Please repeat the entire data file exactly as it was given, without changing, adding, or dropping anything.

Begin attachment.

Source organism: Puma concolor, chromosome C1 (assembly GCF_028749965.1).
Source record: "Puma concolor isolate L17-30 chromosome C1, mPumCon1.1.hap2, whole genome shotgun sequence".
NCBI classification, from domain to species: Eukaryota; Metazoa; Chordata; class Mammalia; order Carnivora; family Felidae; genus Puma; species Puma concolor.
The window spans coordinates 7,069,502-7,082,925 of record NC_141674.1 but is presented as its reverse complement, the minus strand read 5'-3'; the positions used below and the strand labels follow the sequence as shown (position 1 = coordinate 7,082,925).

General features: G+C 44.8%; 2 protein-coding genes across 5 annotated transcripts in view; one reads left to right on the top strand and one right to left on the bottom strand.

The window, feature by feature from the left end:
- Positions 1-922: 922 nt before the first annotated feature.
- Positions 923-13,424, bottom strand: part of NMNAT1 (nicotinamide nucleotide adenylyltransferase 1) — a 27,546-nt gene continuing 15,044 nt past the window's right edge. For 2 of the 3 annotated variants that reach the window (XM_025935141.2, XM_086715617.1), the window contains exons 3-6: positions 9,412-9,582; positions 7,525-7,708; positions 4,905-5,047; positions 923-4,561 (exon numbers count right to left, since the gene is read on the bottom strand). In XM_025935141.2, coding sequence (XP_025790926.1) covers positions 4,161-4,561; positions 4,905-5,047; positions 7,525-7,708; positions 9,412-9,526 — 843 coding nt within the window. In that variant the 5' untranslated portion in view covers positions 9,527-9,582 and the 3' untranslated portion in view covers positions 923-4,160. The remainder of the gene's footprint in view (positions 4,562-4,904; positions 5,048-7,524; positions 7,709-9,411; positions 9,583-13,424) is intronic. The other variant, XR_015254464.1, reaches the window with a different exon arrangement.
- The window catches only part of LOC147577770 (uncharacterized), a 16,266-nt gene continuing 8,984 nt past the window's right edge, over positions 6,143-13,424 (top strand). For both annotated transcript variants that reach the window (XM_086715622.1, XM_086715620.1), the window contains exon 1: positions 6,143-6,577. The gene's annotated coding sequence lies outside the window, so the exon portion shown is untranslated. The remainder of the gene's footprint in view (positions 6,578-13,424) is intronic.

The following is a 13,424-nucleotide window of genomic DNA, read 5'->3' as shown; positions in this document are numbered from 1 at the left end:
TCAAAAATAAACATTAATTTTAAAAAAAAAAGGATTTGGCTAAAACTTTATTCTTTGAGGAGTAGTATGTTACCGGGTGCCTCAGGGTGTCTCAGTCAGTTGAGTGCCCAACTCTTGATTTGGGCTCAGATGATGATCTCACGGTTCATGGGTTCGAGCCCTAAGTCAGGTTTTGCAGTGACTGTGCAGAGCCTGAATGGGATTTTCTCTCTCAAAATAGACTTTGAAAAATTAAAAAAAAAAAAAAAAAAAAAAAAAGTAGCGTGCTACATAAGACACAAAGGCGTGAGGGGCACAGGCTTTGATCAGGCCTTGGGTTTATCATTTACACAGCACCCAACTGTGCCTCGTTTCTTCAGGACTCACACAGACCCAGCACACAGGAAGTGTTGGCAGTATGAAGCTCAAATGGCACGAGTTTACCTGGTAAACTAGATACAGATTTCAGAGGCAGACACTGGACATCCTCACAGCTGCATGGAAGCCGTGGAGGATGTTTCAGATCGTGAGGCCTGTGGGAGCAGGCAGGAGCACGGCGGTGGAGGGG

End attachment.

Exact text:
Source organism: Puma concolor, chromosome C1 (assembly GCF_028749965.1).
Source record: "Puma concolor isolate L17-30 chromosome C1, mPumCon1.1.hap2, whole genome shotgun sequence".
NCBI classification, from domain to species: Eukaryota; Metazoa; Chordata; class Mammalia; order Carnivora; family Felidae; genus Puma; species Puma concolor.
The window spans coordinates 7,069,502-7,082,925 of record NC_141674.1 but is presented as its reverse complement, the minus strand read 5'-3'; the positions used below and the strand labels follow the sequence as shown (position 1 = coordinate 7,082,925).

General features: G+C 44.8%; 2 protein-coding genes across 5 annotated transcripts in view; one reads left to right on the top strand and one right to left on the bottom strand.

The window, feature by feature from the left end:
- Positions 1-922: 922 nt before the first annotated feature.
- Positions 923-13,424, bottom strand: part of NMNAT1 (nicotinamide nucleotide adenylyltransferase 1) — a 27,546-nt gene continuing 15,044 nt past the window's right edge. For 2 of the 3 annotated variants that reach the window (XM_025935141.2, XM_086715617.1), the window contains exons 3-6: positions 9,412-9,582; positions 7,525-7,708; positions 4,905-5,047; positions 923-4,561 (exon numbers count right to left, since the gene is read on the bottom strand). In XM_025935141.2, coding sequence (XP_025790926.1) covers positions 4,161-4,561; positions 4,905-5,047; positions 7,525-7,708; positions 9,412-9,526 — 843 coding nt within the window. In that variant the 5' untranslated portion in view covers positions 9,527-9,582 and the 3' untranslated portion in view covers positions 923-4,160. The remainder of the gene's footprint in view (positions 4,562-4,904; positions 5,048-7,524; positions 7,709-9,411; positions 9,583-13,424) is intronic. The other variant, XR_015254464.1, reaches the window with a different exon arrangement.
- The window catches only part of LOC147577770 (uncharacterized), a 16,266-nt gene continuing 8,984 nt past the window's right edge, over positions 6,143-13,424 (top strand). For both annotated transcript variants that reach the window (XM_086715622.1, XM_086715620.1), the window contains exon 1: positions 6,143-6,577. The gene's annotated coding sequence lies outside the window, so the exon portion shown is untranslated. The remainder of the gene's footprint in view (positions 6,578-13,424) is intronic.

The following is a 13,424-nucleotide window of genomic DNA, read 5'->3' as shown; positions in this document are numbered from 1 at the left end:
TCAAAAATAAACATTAATTTTAAAAAAAAAAGGATTTGGCTAAAACTTTATTCTTTGAGGAGTAGTATGTTACCGGGTGCCTCAGGGTGTCTCAGTCAGTTGAGTGCCCAACTCTTGATTTGGGCTCAGATGATGATCTCACGGTTCATGGGTTCGAGCCCTAAGTCAGGTTTTGCAGTGACTGTGCAGAGCCTGAATGGGATTTTCTCTCTCAAAATAGACTTTGAAAAATTAAAAAAAAAAAAAAAAAAAAAAAAAGTAGCGTGCTACATAAGACACAAAGGCGTGAGGGGCACAGGCTTTGATCAGGCCTTGGGTTTATCATTTACACAGCACCCAACTGTGCCTCGTTTCTTCAGGACTCACACAGACCCAGCACACAGGAAGTGTTGGCAGTATGAAGCTCAAATGGCACGAGTTTACCTGGTAAACTAGATACAGATTTCAGAGGCAGACACTGGACATCCTCACAGCTGCATGGAAGCCGTGGAGGATGTTTCAGATCGTGAGGCCTGTGGGAGCAGGCAGGAGCACGGCGGTGGAGGGG